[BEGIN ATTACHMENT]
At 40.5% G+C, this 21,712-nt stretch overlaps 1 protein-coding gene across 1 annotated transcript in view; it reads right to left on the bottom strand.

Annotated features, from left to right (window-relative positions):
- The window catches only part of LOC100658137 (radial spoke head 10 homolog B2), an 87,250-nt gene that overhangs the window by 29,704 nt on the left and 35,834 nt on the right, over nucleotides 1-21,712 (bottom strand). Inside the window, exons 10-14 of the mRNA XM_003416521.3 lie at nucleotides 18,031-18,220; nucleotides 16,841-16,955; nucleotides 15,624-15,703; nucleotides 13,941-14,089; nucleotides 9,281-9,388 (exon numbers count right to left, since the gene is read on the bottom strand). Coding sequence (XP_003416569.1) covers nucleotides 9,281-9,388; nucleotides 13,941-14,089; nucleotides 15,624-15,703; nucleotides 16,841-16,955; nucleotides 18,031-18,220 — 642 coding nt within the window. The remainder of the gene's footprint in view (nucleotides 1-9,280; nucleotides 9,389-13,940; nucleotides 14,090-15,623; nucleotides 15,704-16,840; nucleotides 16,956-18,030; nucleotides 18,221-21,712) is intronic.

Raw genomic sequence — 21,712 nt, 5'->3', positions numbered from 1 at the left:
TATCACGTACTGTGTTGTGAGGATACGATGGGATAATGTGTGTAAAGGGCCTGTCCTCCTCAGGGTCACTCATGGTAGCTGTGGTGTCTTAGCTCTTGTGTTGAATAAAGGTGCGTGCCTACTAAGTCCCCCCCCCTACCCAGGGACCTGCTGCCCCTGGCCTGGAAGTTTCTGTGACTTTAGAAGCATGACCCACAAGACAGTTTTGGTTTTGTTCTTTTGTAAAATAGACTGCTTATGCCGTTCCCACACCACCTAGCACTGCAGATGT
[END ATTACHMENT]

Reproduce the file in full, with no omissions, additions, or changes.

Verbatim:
At 40.5% G+C, this 21,712-nt stretch overlaps 1 protein-coding gene across 1 annotated transcript in view; it reads right to left on the bottom strand.

Annotated features, from left to right (window-relative positions):
- The window catches only part of LOC100658137 (radial spoke head 10 homolog B2), an 87,250-nt gene that overhangs the window by 29,704 nt on the left and 35,834 nt on the right, over nucleotides 1-21,712 (bottom strand). Inside the window, exons 10-14 of the mRNA XM_003416521.3 lie at nucleotides 18,031-18,220; nucleotides 16,841-16,955; nucleotides 15,624-15,703; nucleotides 13,941-14,089; nucleotides 9,281-9,388 (exon numbers count right to left, since the gene is read on the bottom strand). Coding sequence (XP_003416569.1) covers nucleotides 9,281-9,388; nucleotides 13,941-14,089; nucleotides 15,624-15,703; nucleotides 16,841-16,955; nucleotides 18,031-18,220 — 642 coding nt within the window. The remainder of the gene's footprint in view (nucleotides 1-9,280; nucleotides 9,389-13,940; nucleotides 14,090-15,623; nucleotides 15,704-16,840; nucleotides 16,956-18,030; nucleotides 18,221-21,712) is intronic.

Raw genomic sequence — 21,712 nt, 5'->3', positions numbered from 1 at the left:
TATCACGTACTGTGTTGTGAGGATACGATGGGATAATGTGTGTAAAGGGCCTGTCCTCCTCAGGGTCACTCATGGTAGCTGTGGTGTCTTAGCTCTTGTGTTGAATAAAGGTGCGTGCCTACTAAGTCCCCCCCCCTACCCAGGGACCTGCTGCCCCTGGCCTGGAAGTTTCTGTGACTTTAGAAGCATGACCCACAAGACAGTTTTGGTTTTGTTCTTTTGTAAAATAGACTGCTTATGCCGTTCCCACACCACCTAGCACTGCAGATGT